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Barb Wire

For the past three and a half years, Pastor Saeed Abedini was living a real-life horror story. Locked away in an Iranian cell and tortured for his faith since 2012, Saeed said he survived by praying — sometimes as much as 20 hours a day. With only the clothes on his back, he was left in solitary confinement, seeing people only when it was time for routine beatings — or, in one of the brighter spots of his captivity — sharing a cell with fellow prisoner and U.S. Marine Amir Hekmati.

Last night, after more than three and a half years of praying for Saeed, Americans finally had the chance to hear from him. In an emotional sit-down with Greta Van Susteren, the pastor explained that as awful as his experience was, he was still more fortunate than most. “The worst thing I saw was when they took some Sunnis for execution, it was in front of our eyes, and they took like tens of them to hang, every Wednesday.”

Violent interrogations were regular occurrences for the U.S. pastor, but medical treatment following them was not. Left to bleed internally, Saeed said the “best thing” he could do was “pray.” Passing the long hours was an even greater struggle, since — with the exception of the 60 days with Amir — Saeed had no one to talk to and nothing to read.

Now, waking up in the safe and comfortable surroundings of Rev. Franklin Graham’s North Carolina retreat, Saeed hopes to start healing more than his body. No one, Rev. Graham said, can “begin to understand or appreciate what Saeed has endured after being imprisoned in Iran because of his Christian faith.”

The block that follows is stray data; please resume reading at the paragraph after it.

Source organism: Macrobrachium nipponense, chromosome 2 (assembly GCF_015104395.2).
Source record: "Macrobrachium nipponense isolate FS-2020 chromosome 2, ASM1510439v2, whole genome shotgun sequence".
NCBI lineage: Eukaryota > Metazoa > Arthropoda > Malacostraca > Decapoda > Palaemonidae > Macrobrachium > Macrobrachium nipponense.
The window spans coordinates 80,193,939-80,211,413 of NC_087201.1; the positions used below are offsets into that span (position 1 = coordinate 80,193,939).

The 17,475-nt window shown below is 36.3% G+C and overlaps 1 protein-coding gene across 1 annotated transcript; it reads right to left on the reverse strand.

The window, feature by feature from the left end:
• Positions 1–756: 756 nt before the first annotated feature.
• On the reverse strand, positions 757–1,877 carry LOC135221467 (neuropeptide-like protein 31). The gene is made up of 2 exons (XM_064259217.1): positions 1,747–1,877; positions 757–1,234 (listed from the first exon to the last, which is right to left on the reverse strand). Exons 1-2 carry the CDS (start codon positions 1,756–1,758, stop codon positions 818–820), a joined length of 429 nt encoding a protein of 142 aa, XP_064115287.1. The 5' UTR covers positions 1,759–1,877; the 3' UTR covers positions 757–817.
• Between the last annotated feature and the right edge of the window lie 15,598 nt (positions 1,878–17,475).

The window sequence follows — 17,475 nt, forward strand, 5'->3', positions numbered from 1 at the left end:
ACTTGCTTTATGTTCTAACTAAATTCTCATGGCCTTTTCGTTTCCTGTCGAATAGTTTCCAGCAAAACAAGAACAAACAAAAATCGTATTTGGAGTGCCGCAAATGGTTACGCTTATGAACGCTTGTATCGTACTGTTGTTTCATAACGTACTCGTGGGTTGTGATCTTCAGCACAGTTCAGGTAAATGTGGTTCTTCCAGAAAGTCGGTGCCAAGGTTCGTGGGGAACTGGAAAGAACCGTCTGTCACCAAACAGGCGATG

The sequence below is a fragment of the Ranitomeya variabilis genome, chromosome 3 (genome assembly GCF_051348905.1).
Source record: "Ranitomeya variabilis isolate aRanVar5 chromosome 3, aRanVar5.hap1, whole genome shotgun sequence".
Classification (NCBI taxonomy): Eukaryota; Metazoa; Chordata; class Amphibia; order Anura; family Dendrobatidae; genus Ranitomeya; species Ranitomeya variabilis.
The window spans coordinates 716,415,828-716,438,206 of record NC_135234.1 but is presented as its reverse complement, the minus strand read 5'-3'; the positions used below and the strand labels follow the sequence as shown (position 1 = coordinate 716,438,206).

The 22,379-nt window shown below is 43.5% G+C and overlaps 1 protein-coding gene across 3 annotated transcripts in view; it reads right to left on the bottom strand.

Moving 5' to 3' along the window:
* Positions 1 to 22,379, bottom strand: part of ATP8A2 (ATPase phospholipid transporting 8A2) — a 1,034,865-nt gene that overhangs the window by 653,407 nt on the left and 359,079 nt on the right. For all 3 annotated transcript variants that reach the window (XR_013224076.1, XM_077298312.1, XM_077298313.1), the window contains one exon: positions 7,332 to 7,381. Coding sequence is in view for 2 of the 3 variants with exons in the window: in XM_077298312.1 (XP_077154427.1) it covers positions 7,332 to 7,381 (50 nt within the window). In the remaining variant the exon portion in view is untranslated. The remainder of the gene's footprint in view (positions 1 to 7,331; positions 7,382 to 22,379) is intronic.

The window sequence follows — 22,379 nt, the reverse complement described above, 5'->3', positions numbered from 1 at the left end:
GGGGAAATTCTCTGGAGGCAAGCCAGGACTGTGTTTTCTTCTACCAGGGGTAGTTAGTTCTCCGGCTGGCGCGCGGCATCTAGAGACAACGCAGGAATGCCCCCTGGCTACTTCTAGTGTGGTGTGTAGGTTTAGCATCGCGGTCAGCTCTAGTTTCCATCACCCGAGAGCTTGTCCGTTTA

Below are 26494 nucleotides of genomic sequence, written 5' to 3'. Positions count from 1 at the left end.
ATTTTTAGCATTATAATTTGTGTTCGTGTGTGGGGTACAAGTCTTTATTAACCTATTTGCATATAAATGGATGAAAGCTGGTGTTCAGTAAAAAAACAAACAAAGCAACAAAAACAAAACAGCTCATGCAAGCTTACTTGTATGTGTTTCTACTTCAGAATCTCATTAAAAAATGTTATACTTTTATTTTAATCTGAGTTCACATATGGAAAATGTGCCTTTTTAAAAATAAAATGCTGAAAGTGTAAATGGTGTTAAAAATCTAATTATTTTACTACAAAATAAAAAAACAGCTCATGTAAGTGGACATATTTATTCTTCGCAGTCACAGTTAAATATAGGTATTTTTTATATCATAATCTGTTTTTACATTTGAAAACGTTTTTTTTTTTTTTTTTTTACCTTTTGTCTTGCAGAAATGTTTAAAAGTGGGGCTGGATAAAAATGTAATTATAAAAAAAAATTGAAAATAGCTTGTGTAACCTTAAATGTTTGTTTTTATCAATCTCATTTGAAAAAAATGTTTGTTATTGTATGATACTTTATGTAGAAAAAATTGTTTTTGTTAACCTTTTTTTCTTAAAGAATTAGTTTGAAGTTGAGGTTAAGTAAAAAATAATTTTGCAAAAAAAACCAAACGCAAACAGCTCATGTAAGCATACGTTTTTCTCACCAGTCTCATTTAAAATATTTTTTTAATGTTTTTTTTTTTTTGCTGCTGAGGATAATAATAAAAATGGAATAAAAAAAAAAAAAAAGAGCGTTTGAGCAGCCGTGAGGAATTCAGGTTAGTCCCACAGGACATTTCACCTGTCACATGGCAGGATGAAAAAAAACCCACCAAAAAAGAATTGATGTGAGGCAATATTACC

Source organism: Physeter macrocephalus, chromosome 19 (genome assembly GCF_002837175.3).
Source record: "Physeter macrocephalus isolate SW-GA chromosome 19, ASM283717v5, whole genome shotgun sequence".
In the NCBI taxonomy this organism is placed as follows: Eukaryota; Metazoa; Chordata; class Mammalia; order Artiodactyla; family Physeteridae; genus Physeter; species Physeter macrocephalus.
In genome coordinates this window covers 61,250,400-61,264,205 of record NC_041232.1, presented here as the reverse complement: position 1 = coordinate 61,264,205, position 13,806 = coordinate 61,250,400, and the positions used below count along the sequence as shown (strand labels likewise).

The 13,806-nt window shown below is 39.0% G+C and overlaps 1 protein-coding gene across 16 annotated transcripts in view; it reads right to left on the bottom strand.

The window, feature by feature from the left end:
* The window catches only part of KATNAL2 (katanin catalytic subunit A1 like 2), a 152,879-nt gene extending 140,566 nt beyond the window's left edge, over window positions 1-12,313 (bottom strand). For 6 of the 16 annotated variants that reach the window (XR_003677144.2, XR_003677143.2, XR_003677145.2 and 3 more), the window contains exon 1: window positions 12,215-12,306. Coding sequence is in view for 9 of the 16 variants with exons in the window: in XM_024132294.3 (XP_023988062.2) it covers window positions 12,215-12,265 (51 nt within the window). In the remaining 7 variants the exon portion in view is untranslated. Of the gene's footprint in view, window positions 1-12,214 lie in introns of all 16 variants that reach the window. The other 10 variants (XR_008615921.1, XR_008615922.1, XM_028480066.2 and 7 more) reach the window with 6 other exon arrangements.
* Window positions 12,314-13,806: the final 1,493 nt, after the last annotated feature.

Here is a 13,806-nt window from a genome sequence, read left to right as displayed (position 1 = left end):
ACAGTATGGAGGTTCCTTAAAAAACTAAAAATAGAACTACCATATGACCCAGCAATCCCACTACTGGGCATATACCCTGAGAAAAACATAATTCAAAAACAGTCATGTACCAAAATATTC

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We rejoice with the Abedinis that their loved one is home — and continue to pray for the thousands of Saeeds suffering around the world, waiting for governments like the United States’ to notice.

The opinions expressed by columnists are their own and do not necessarily represent the views of Barb Wire.

Tony Perkins
Tony Perkins is president of the Washington, D.C.-based Family Research Council. He is a former member of the Louisiana legislature where he served for eight years, and he is recognized as a legislative pioneer for authoring measures like the nation’s first Covenant Marriage law. (Via FRC’s Washington Update. Tony Perkins’ Washington Update is written with the aid of FRC senior writers.)

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